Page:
On the surface, Anise seems to have it all: a successful career, a solid marriage, and good friends. But when she applies for a promotion at work, she loses out to a white colleague who isn't nearly as qualified for the job. However, the problem at work is only the beginning of Anise's troubles. After being married for four seemingly blissful years, she discovers that her husband is having an affair. And to make matters worse, her best friend at work is keeping dangerous secrets.

But Anise is no quitter. As brave as she is determined, she reaches deep inside her soul to find the strength and courage to overcome heartbreak and stay her course. Ultimately, she will discover that what is worth having is worth fighting for -- in her career and, most importantly, in her heart.

With a compelling plot and writing that captures every emotion, A Taste of Reality is a deeply poignant and unforgettable story. We hope that the following questions will enhance your discussion of this terrific novel.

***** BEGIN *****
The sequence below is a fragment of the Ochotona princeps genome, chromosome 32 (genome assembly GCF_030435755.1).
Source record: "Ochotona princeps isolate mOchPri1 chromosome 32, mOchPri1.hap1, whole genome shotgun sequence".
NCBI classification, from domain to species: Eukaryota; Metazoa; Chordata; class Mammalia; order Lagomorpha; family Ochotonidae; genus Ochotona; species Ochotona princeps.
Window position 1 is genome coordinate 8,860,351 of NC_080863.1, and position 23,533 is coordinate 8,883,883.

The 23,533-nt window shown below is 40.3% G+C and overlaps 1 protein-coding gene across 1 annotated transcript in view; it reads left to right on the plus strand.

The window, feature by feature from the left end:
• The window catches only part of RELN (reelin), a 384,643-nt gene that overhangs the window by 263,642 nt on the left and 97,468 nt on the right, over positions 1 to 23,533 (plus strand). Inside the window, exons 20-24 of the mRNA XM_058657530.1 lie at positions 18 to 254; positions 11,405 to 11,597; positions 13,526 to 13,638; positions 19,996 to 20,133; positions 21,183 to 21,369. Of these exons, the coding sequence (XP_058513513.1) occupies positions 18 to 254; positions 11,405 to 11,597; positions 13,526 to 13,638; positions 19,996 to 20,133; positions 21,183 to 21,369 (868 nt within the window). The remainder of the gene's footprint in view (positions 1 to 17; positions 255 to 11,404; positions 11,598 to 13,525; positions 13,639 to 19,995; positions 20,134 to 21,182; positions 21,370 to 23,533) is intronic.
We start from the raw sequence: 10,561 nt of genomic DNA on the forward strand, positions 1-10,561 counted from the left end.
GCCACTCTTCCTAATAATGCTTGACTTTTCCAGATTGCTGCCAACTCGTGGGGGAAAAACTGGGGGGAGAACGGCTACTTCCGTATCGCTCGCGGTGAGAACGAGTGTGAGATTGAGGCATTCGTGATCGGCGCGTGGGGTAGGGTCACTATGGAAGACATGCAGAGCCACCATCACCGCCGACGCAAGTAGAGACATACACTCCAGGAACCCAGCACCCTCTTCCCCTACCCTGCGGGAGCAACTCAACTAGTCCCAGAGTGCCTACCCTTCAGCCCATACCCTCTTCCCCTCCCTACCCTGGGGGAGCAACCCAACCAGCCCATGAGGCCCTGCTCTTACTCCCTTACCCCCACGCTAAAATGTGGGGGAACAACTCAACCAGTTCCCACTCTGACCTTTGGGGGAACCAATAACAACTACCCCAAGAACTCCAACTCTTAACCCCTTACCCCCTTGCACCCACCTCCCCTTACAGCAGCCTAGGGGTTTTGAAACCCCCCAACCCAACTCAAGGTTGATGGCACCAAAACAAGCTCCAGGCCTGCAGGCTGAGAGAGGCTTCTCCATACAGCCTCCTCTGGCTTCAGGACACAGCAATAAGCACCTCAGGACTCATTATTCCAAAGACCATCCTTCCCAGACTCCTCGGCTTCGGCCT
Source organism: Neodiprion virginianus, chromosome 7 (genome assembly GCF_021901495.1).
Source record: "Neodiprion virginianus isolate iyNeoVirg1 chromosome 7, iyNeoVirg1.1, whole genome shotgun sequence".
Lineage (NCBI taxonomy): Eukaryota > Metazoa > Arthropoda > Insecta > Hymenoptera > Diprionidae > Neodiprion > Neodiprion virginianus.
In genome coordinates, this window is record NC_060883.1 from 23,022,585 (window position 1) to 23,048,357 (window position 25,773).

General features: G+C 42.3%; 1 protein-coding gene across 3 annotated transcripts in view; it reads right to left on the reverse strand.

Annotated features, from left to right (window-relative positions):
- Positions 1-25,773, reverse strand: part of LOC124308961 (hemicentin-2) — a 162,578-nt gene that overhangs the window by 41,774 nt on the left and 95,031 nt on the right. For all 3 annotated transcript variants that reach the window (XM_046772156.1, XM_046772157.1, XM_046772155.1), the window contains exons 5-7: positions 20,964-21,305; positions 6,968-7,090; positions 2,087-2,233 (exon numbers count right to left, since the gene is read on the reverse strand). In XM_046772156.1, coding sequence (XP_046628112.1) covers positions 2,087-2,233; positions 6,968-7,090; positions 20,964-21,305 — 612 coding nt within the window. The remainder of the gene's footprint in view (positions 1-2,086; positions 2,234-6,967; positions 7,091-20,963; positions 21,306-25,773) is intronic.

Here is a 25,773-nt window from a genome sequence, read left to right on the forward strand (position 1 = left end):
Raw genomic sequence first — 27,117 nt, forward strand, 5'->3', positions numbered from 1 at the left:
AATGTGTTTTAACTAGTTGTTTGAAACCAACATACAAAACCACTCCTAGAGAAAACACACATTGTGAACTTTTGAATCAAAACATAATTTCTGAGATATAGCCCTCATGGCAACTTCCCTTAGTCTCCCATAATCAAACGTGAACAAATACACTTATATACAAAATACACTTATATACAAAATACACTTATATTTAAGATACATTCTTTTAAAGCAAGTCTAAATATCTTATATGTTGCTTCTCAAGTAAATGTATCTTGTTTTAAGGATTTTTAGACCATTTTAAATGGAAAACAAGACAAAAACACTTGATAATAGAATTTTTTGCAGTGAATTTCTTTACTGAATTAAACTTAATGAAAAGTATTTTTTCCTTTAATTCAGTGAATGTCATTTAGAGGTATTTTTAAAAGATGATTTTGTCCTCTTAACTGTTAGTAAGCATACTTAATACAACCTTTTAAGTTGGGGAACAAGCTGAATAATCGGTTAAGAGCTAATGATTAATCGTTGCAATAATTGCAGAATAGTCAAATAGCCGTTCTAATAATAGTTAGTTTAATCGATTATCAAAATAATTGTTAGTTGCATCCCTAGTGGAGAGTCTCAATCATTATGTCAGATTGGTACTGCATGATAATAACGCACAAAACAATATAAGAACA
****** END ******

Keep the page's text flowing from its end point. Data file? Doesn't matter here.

Discussion Questions

  1. After reading A Taste of Reality, how would you describe Anise Miller?

  2. Do you feel that the racial discrimination Anise experienced is realistic in today's society? Have you experienced racial discrimination in the workplace? What about gender discrimination?

  3. After being criticized so harshly by David, should Anise have taken him for everything hehad?

  4. What are you feelings toward interracial relationships and what did you think about Frank and his pursuit of Anise?

  5. Did you feel sorry for Lorna in terms of her situation with Jim?

  6. Should Anise have stood up for all women and minorities at Reed Meyers and taken the chance of being blackballed on a local level or was it better for her to handle things the way she did?

  7. Do you believe that, as a society, we are making progress in terms of racial discrimination and gender discrimination in the workplace?

About the Author

Kimberla Lawson Roby is the author of six nationally bestselling novels: Too Much of a Good Thing, A Taste of Reality, It's a Thin Line, Casting the First Stone, Here and Now, and Behind Closed Doors. She lives in Illinois with her husband.

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Customer Reviews

Average Rating 4
( 20 )
Rating Distribution

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(12)

4 Star